Technological advances over the last several decades, combined with significant changes in the nature of the economy and society, have led to an unparalleled access to knowledge for the average citizen. Yet, there remains a large gap amongst individual members of society.
The Kant Institute was formed to help bridge this gap by empowering the average citizen to impact social change. At its inception it focused on national security and education, taking a multi-faceted approach to creating understanding, and building a base of knowledge that was not only insightful, but also courageous, collaborative, and frank.
The educational component has focused on the arts as the platform to impact this change, through Hidden Truths Project’s, Art as Education Program.
Hidden Truths Project (HTP) was an attempt to utilize art as an educational tool. The focus since its inception was in the area of epilepsy, with the purpose of abolishing barriers and misconstrued biases. Through exhibitions and recorded stories created by artists affected by epilepsy, art became the narrative to educate and foster understanding and empathy.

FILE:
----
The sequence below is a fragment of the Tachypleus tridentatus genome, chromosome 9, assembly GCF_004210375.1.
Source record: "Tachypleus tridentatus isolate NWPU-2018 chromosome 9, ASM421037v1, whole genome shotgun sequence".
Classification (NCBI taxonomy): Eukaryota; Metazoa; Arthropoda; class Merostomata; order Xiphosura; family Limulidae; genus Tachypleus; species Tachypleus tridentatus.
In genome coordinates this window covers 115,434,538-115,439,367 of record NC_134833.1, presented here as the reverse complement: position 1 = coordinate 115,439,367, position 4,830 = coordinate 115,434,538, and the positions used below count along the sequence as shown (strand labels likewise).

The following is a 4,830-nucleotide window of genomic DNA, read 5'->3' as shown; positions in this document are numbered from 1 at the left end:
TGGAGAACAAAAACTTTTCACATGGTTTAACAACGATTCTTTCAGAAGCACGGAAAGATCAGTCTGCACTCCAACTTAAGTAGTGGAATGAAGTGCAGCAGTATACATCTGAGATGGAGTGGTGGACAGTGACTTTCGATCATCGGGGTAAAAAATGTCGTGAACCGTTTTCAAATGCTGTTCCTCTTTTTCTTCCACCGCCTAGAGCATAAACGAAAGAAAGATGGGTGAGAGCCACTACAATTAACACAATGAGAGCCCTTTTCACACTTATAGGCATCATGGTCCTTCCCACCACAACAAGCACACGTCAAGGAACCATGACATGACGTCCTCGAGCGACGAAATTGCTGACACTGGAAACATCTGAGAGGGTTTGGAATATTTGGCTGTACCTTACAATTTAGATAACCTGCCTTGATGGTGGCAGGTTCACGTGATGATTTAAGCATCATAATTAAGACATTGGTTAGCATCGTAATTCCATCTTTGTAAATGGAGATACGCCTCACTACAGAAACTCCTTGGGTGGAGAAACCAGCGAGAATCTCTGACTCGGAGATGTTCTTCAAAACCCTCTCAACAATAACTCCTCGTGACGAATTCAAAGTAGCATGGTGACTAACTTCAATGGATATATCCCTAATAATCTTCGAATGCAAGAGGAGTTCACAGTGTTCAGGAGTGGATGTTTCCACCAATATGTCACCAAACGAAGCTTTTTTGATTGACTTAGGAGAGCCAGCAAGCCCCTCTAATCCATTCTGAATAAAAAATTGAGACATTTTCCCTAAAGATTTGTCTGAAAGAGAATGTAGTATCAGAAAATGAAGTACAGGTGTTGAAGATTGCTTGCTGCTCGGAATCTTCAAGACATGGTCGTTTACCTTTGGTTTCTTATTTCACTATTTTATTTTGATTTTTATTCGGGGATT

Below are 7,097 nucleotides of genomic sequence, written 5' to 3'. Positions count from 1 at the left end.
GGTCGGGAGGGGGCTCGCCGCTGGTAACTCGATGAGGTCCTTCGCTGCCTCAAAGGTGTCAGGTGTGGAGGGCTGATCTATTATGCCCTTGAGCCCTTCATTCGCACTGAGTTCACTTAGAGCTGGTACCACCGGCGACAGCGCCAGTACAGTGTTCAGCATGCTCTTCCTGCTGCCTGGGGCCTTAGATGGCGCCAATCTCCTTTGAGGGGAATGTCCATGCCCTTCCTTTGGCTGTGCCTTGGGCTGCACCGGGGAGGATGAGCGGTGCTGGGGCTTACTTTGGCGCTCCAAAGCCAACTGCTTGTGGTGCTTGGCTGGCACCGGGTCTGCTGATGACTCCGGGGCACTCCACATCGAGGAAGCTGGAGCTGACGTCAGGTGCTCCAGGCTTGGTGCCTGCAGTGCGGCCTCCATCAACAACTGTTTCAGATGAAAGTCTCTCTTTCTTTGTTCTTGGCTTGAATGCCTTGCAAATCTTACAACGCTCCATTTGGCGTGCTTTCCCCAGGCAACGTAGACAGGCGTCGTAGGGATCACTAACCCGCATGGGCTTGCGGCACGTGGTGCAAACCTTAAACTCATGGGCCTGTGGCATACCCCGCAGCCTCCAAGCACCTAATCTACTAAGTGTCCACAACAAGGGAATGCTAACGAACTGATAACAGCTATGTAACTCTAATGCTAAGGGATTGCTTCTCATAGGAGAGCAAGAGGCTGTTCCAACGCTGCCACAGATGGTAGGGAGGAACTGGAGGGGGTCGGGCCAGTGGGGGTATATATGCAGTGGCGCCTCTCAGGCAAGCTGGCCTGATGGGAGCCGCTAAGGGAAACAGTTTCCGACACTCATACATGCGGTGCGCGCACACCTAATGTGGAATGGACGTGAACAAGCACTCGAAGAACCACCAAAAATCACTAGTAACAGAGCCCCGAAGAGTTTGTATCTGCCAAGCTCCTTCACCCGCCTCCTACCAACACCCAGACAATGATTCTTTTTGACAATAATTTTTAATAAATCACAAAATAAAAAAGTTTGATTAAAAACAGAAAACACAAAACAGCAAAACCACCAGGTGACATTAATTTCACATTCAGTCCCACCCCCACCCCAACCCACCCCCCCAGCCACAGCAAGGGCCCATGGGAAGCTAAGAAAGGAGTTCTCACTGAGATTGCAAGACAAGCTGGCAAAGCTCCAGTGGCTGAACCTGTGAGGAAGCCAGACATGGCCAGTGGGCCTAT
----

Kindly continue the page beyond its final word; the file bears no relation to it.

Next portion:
The Art of Epilepsy evolved into an international movement with artists from Australia, Canada, Uganda, Zimbabwe, Ireland, Mexico, Jamaica, Spain, Sweden, India, the U.K., Philippines, Malaysia, and throughout the United States. Art has proven to be a universal language to unite this diverse group of artists, as they share their voice to impact change.
After six years of successfully using art as a tool to educate the larger population about the realities of living with epilepsy, Dr. Thompson-Dobkin decided to expand the vision of the Kant Institute to include other populations of individuals who have been marginalized in society.
“The artivist (artist + activist) uses her artistic talents to fight and struggle against injustice and oppression – by any medium. The artivist merges commitment to freedom and justice with the pen, the lens, the brush, the voice, the body, and the imagination. The artivist knows that to make an observation is to have an obligation.”
— M.K. Asante